Debates, such as the ones held in Germany, about integration, headscarf-wearing female teachers or Islam lessons in schools are just as unthinkable in Poland as gay marriage rights would be. The Baltic States are of a similar disposition. If someone had told these states prior to being accepted into the EU that they would have to radically alter their national and cultural identity in order to be accepted into the European Club, they probably would have preferred to stay outside.
Germany, however, sees this as its opportunity to rehabilitate itself, morally and economically. A kind of live cell therapy for society and the economy. You have plenty of references being made to â€œour own historical experienceâ€ on the one hand, which is supported by odd comparisons such as â€œbut we took in millions of displaced people from the East!â€
At the same time, you have others with a cost-benefit attitude that is as calculating as the policies of the companies that move their production to countries with low-wage economies. The only difference in this case is that it is not the jobs that are exported but the employees that are imported.
â€œThe migratory intentions of people ... could be used to channel them into a regular immigration and integration program for the German job market," says the Green Party spokesperson for integration and migration, Katrin Göring-Eckardt. "The economy demands more qualified employees and we rely on 300,000 to 500,000 immigrants per year to secure our prosperity.â€
A new kind of colonialism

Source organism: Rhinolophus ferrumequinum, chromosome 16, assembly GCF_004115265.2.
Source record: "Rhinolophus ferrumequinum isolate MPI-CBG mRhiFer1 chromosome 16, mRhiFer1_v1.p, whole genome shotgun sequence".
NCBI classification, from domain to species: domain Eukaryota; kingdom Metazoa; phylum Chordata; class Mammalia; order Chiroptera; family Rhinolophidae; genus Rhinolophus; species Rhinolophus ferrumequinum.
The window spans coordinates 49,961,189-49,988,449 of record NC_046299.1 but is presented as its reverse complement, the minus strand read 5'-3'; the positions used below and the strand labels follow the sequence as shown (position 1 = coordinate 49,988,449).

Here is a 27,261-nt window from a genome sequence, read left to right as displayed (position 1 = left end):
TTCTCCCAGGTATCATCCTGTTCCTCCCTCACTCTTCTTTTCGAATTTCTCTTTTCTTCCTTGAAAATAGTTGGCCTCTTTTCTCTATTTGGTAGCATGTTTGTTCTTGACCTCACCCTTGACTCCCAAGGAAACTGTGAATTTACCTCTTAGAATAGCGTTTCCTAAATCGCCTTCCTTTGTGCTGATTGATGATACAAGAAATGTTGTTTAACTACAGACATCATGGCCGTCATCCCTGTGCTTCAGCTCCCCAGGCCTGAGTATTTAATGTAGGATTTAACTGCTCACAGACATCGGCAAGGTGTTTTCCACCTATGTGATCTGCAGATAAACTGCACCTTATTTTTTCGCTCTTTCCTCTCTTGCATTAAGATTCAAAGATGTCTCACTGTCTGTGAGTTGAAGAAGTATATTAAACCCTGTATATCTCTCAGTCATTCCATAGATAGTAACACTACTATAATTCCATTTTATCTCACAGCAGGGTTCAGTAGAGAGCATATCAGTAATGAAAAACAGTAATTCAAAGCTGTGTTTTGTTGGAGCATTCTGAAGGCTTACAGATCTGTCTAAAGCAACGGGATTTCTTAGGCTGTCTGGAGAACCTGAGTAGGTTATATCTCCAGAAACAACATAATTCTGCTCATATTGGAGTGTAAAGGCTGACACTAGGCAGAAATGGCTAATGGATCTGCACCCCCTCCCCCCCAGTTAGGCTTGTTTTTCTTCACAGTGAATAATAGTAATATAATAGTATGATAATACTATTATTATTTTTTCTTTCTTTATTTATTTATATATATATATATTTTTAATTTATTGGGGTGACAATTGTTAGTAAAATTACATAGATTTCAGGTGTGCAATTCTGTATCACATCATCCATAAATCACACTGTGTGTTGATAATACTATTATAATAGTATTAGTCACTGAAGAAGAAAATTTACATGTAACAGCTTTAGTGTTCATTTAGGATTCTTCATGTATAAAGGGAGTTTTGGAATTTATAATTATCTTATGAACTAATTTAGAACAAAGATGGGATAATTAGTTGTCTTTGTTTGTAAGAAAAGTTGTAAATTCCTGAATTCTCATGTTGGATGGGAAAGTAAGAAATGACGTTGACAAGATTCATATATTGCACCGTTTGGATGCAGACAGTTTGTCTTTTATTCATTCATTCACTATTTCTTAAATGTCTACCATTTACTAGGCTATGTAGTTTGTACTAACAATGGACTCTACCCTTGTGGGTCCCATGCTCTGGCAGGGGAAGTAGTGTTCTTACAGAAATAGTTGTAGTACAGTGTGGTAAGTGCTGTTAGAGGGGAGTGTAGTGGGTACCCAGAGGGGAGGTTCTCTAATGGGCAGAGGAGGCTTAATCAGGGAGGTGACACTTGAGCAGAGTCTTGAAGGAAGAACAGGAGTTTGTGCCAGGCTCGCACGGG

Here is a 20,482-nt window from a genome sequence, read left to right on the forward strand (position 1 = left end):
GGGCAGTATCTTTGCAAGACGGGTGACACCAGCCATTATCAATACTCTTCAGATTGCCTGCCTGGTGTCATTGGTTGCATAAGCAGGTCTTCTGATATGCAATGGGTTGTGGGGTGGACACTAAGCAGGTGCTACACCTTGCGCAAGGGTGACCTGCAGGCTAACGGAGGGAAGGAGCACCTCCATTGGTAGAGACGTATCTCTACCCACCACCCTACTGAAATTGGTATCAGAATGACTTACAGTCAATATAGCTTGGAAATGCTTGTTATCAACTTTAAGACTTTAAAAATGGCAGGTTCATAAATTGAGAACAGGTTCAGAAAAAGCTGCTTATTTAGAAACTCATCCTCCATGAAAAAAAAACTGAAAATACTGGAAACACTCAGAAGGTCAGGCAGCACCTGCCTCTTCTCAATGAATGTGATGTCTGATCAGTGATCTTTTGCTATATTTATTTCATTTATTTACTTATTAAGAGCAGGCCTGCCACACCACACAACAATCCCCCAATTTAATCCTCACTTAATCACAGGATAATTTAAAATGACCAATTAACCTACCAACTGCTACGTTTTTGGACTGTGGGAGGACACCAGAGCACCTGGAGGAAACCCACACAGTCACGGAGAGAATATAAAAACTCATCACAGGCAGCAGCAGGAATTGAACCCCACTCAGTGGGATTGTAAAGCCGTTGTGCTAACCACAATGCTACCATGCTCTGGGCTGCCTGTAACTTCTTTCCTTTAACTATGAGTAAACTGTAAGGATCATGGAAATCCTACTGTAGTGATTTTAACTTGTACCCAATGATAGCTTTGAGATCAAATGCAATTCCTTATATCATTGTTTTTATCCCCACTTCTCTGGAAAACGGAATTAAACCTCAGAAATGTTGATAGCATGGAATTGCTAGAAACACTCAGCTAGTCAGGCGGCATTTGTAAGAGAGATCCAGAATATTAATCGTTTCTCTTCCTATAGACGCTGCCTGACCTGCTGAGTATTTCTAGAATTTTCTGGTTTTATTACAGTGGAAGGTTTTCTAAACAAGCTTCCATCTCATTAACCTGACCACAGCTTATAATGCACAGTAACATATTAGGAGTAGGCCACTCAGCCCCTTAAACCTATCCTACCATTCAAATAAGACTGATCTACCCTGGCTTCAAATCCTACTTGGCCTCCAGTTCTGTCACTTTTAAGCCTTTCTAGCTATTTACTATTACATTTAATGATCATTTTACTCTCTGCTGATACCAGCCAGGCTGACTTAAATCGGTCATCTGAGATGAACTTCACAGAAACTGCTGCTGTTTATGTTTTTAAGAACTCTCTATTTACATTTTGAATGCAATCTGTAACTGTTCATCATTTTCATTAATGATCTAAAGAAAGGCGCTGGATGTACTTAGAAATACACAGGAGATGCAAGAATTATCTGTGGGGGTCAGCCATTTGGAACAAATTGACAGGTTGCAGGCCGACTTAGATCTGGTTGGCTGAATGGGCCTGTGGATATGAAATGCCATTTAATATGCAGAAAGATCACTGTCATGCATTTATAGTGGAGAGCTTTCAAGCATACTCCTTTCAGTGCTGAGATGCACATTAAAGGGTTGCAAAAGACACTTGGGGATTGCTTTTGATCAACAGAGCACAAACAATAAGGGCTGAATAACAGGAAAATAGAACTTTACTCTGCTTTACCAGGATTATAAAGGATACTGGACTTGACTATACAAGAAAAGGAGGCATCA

What she is â€œspelling outâ€ is the flipside to the right-wing argument that foreigners are taking away jobs from Germans. If we werenâ€™t â€œreliantâ€ on immigrants â€œto secure our prosperity and pensions,â€ as former Chancellor Gerhard Schröder recently wrote, we wouldnâ€™t even give a second thought as to whether refugees should stay in their home countries or come to us. Isnâ€™t that in itself a form of colonialism with a humane façade?
Vice Chancellor Sigmar Gabriel also views the refugees as an â€œopportunity for our country.â€ Because â€œwe are a country that in the years to come will lose a lot of workers due to the fact that we, thank God, live longer but also have fewer children.â€ And it is this demographic gap that the refugees are supposed to fill.
It is possible that this scheme will pay off. It is possible that Germany will become a multicultural, multiethnical country in which language, origin and skin color donâ€™t matter. Unfortunately, however, politically motivated population experiments tend to fail more often than not.
Which is why we shouldnâ€™t overestimate the helpfulness being displayed towards refugees. To organize â€œwelcomeâ€ parties or hand out donated clothes is one thing. To accept permanent responsibility is another.
Die Welt ("The World") is a German daily founded in Hamburg in 1946, and currently owned by the Axel Springer AG company, Europe's largest publishing house. Now based in Berlin, Die Welt is sold in more than 130 countries. A Sunday edition called Welt am Sonntag has been published since 1948.
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Mark Zuckerberg boasted that his U.S. tech giant will begin a hiring spree in Europe to build his massive "Metaverse." Touted as an opportunity for Europe, the plans could poach precious tech talent from European tech companies.
October 25, 2021